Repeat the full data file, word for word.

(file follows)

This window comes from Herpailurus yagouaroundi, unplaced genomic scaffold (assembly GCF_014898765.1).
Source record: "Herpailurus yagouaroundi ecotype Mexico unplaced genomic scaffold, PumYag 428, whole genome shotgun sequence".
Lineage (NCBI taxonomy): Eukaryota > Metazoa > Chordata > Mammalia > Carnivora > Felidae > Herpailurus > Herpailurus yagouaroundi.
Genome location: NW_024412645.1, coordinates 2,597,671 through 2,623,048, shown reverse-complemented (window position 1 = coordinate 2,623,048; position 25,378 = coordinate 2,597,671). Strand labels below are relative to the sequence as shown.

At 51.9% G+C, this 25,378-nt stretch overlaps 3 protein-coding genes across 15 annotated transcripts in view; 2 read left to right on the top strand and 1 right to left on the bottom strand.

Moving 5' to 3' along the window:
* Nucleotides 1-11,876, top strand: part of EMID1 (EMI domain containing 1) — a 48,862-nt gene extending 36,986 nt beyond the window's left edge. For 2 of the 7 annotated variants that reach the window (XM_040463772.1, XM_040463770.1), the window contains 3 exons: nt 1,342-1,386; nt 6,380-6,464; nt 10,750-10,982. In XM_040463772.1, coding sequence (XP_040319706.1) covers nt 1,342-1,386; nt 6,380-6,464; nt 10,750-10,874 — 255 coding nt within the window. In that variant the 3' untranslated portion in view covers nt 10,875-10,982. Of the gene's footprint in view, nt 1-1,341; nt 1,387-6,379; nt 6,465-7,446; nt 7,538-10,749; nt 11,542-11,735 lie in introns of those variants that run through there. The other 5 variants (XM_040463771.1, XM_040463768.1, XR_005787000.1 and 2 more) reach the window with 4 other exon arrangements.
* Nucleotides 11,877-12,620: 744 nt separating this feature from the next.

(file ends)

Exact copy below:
This window comes from Herpailurus yagouaroundi, unplaced genomic scaffold (assembly GCF_014898765.1).
Source record: "Herpailurus yagouaroundi ecotype Mexico unplaced genomic scaffold, PumYag 428, whole genome shotgun sequence".
Lineage (NCBI taxonomy): Eukaryota > Metazoa > Chordata > Mammalia > Carnivora > Felidae > Herpailurus > Herpailurus yagouaroundi.
Genome location: NW_024412645.1, coordinates 2,597,671 through 2,623,048, shown reverse-complemented (window position 1 = coordinate 2,623,048; position 25,378 = coordinate 2,597,671). Strand labels below are relative to the sequence as shown.

At 51.9% G+C, this 25,378-nt stretch overlaps 3 protein-coding genes across 15 annotated transcripts in view; 2 read left to right on the top strand and 1 right to left on the bottom strand.

Moving 5' to 3' along the window:
* Nucleotides 1-11,876, top strand: part of EMID1 (EMI domain containing 1) — a 48,862-nt gene extending 36,986 nt beyond the window's left edge. For 2 of the 7 annotated variants that reach the window (XM_040463772.1, XM_040463770.1), the window contains 3 exons: nt 1,342-1,386; nt 6,380-6,464; nt 10,750-10,982. In XM_040463772.1, coding sequence (XP_040319706.1) covers nt 1,342-1,386; nt 6,380-6,464; nt 10,750-10,874 — 255 coding nt within the window. In that variant the 3' untranslated portion in view covers nt 10,875-10,982. Of the gene's footprint in view, nt 1-1,341; nt 1,387-6,379; nt 6,465-7,446; nt 7,538-10,749; nt 11,542-11,735 lie in introns of those variants that run through there. The other 5 variants (XM_040463771.1, XM_040463768.1, XR_005787000.1 and 2 more) reach the window with 4 other exon arrangements.
* Nucleotides 11,877-12,620: 744 nt separating this feature from the next.